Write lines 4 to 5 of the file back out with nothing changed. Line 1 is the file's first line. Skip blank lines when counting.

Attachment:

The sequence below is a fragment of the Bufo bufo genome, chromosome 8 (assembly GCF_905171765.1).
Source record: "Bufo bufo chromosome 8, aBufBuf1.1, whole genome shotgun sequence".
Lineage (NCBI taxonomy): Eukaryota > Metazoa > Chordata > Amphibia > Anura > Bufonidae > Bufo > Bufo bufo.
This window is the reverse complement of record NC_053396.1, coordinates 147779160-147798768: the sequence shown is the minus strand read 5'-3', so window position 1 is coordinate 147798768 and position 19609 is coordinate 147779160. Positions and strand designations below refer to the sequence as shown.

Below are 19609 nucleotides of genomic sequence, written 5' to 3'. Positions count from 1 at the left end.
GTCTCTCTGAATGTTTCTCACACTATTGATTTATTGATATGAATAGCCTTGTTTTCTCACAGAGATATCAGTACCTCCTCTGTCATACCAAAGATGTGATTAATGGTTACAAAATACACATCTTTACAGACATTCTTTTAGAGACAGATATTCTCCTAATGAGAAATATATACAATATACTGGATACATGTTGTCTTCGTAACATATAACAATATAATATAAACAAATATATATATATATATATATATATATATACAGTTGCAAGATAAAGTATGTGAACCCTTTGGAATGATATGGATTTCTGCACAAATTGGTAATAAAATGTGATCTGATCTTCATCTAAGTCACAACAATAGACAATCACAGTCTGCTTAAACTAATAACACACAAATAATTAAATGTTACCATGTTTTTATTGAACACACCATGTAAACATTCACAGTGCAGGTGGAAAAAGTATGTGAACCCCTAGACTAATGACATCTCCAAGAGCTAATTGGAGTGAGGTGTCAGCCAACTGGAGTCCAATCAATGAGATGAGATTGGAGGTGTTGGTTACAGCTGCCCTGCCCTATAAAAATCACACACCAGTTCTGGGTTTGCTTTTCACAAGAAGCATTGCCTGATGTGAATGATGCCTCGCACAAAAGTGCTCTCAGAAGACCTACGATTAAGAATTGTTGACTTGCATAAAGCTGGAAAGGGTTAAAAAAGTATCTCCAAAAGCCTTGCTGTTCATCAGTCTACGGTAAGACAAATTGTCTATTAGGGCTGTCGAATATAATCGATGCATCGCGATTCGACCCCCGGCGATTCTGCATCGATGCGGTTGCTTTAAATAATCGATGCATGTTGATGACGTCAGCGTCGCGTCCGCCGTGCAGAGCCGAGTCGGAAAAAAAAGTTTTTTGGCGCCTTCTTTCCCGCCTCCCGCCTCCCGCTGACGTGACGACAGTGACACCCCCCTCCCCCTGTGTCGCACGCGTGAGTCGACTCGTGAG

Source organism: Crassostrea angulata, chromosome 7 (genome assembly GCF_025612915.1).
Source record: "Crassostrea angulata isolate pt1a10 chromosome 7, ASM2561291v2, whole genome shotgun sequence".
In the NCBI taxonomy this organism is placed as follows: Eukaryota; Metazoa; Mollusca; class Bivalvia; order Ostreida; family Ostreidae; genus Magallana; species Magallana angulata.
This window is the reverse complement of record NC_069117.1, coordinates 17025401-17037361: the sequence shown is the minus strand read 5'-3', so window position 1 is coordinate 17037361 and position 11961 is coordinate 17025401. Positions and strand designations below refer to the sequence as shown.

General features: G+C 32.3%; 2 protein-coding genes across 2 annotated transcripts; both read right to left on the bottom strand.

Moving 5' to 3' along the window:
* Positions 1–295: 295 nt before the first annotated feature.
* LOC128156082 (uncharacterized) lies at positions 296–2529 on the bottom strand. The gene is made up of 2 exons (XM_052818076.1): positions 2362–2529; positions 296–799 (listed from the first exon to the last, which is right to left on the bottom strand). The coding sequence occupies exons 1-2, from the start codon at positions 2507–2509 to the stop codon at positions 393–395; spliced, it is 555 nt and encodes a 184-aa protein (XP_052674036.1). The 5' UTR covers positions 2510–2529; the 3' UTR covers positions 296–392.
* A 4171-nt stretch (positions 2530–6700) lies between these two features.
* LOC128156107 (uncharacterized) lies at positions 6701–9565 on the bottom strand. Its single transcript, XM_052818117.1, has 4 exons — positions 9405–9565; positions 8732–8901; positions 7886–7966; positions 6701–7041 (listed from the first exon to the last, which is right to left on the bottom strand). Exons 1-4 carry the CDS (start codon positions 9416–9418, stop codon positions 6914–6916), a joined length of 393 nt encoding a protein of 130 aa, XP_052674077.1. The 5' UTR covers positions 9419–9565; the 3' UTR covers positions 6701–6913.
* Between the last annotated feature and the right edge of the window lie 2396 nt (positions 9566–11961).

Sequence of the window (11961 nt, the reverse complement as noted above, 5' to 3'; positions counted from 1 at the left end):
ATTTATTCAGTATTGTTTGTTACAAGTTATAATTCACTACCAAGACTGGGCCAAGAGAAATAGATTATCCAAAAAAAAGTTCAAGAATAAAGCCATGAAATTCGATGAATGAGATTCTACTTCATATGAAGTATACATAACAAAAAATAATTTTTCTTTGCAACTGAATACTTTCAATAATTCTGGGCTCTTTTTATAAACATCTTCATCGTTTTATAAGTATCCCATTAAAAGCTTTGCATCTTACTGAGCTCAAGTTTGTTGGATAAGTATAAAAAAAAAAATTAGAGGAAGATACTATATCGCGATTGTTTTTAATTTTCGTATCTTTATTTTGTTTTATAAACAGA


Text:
This window is the reverse complement of record NC_053396.1, coordinates 147779160-147798768: the sequence shown is the minus strand read 5'-3', so window position 1 is coordinate 147798768 and position 19609 is coordinate 147779160. Positions and strand designations below refer to the sequence as shown.

Below are 19609 nucleotides of genomic sequence, written 5' to 3'. Positions count from 1 at the left end.